Snow and Economic Bellwethers in North Carolina
I am sitting in a small Italian eatery in Durham, North Carolina – thinking about my morning and about how welcome the construction sounds outside my Raleigh hotel room were just after waking, and the owner comes over to my table and asks me about my hero, and I tell him that it is perfect and share with him my thoughts on construction-noise-as-desired-music-in-this-fragmented-economy.
And I am remiss in not considering his empty restaurant in the sharing of my thoughts.
According to the News & Observer, North Carolina is disturbingly equal in its exposure to the thrashings of the general national and global economy. The state has long been a growth model for both high-end enterprise information technology and for foundational manufacturing. In fact, manufacturing accounts for 20 percent of the state economy – and there is growing concern on the sector’s exposure to the health of overseas economies.
Looking more closely at the information technology sector, the News & Observer notes, “North Carolina-based tech companies had 4,000 jobs open in December.”
However, there is so much speculation in technology now that it is not appropriate for anyone to make a call positive or negative. The most visible example of this is found in the discrepancies between Microsoft’s most recent and embarrassing financial results and the broad successes of IBM’s same measured period. The general press wants to read into a broad demise of tech, but IBM’s achievements completely mess with the formulas. The bottom line is that tech is an unclear picture, and North Carolina tech companies – like Red Hat and SAS – cannot be written off with Microsoft’s unrelated results. IBM is piloting virtual desktops for enterprise while Microsoft has not delivered a pulse since Windows 98.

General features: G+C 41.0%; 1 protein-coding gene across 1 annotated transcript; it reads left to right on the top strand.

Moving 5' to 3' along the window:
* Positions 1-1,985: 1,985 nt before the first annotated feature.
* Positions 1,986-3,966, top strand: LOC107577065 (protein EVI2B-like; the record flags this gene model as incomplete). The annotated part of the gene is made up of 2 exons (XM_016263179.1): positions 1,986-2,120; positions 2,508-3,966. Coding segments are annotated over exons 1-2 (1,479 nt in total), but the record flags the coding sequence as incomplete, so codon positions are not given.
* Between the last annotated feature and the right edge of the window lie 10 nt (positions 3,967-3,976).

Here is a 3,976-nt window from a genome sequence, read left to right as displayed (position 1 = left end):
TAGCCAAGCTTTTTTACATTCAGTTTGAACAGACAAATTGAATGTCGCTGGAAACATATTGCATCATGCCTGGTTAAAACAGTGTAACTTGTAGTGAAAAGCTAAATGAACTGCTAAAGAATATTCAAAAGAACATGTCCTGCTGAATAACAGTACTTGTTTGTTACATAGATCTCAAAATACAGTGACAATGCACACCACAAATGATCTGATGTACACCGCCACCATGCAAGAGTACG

The space between the lines needs to be read and to be understood.
The restaurant owner nods kindly in agreement and does not really speak to it. It could be that he is not interested in metaphors and the rants of a random customer, with the aforementioned empty restaurant in mind.
And our tepid and courteous small talk turns decidedly smaller when we engage in an analysis of North Carolina’s recent snow accumulation, which stretches now in ribbons along the highway medians and the marauding woods that delightfully divide so much of everything here.
As I live in the considerably cooler Northeast, I tell him of my amusement in the black ice warnings that have closed schools in the Raleigh-Durham area, and his response is sober.
“We’re never prepared for this,” he says.
And then he goes on to describe a twelve-car pile-up that happened just the other day on one of the highways.
And I consider this and think that maybe I should provide a comparable story, and for some inexplicable reason the only thing that comes to mind is the time a Slovakian cab driver in Manhattan directed my attention to two uniformed police officers who were throwing punches at each other and who were spilling into the street awkwardly.
The cabbie just tapped the plastic barrier between us and said, “Disorderly conduct in action, my friend.”
And he laughed and I joined him in laughing – because there was an anonymous camaraderie there – and we drove by the huffing struggle.
I decide not to share my story for concerns that I have on the relevance to his clearly unrelated supply chain management tale and remark instead that salt is a strange thing to store and that the state should be happy to not have to deal with the polar reminders that the tilting planet provides us.
And he is happy to check on something in the kitchen, as distractions of a certain kind offer their rewards in days like these.
Tags: North Carolina , Economy , Snow , Winter , Recession , Manufacturing , Information Technology , IBM , Microsoft , Red Hat
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